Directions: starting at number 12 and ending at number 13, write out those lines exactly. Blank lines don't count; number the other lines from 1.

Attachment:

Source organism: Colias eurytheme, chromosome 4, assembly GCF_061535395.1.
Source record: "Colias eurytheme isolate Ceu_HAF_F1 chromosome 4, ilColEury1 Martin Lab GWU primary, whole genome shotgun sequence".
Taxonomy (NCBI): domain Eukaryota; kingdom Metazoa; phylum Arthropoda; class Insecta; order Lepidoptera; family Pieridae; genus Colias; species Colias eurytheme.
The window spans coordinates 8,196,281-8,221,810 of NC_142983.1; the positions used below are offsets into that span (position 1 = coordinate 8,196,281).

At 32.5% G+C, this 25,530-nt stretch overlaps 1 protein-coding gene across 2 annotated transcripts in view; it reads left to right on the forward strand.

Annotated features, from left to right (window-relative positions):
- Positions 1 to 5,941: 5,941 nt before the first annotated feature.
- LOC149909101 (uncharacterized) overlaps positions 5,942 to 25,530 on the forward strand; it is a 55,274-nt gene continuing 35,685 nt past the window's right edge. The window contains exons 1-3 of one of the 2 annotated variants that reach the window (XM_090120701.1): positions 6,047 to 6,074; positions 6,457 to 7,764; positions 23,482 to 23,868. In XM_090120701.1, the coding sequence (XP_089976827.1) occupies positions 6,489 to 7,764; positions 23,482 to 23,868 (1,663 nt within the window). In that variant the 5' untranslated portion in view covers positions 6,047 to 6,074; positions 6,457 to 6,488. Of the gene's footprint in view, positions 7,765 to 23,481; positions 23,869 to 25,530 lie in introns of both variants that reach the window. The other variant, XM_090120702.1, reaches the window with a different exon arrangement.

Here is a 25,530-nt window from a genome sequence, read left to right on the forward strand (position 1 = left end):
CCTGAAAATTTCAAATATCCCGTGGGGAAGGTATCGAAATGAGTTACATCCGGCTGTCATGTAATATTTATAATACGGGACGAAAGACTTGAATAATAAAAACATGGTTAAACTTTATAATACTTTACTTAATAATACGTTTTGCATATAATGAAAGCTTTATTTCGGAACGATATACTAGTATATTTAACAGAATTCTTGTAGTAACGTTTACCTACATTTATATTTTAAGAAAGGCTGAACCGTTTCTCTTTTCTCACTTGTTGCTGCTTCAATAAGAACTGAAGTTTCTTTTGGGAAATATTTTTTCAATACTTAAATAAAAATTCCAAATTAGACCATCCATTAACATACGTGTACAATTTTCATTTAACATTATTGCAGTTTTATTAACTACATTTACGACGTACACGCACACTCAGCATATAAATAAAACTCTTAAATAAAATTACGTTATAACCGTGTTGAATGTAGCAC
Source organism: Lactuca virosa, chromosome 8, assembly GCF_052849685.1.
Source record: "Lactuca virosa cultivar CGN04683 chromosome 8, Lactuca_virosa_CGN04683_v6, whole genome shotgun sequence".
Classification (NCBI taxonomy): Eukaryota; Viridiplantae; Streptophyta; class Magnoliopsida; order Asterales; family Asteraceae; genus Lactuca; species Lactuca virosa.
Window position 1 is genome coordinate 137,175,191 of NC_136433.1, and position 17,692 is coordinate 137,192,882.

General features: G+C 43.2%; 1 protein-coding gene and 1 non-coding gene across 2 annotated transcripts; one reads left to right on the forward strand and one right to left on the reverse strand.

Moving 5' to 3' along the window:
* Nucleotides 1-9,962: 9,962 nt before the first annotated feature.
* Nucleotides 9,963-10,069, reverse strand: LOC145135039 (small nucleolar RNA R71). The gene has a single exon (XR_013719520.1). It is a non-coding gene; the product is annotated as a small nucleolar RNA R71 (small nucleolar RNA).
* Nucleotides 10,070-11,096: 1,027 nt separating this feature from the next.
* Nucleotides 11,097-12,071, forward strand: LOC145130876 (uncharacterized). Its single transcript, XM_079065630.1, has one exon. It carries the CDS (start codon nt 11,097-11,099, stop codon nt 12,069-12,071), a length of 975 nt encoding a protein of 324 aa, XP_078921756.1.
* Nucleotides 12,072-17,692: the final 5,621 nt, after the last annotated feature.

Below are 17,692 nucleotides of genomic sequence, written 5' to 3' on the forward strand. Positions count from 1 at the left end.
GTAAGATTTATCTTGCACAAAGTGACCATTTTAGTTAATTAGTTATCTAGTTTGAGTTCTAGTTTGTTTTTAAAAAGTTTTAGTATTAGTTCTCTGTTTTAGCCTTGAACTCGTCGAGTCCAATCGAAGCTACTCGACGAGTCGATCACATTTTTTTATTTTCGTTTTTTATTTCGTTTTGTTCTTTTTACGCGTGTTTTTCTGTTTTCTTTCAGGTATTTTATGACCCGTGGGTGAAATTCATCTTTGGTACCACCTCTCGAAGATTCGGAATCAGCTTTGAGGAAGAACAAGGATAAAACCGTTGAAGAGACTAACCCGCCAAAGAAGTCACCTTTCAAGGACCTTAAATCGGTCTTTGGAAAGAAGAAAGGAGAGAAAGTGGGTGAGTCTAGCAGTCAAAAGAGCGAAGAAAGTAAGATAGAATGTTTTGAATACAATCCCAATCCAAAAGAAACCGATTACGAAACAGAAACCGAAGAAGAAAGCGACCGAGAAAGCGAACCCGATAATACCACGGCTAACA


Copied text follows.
Source record: "Lactuca virosa cultivar CGN04683 chromosome 8, Lactuca_virosa_CGN04683_v6, whole genome shotgun sequence".
Classification (NCBI taxonomy): Eukaryota; Viridiplantae; Streptophyta; class Magnoliopsida; order Asterales; family Asteraceae; genus Lactuca; species Lactuca virosa.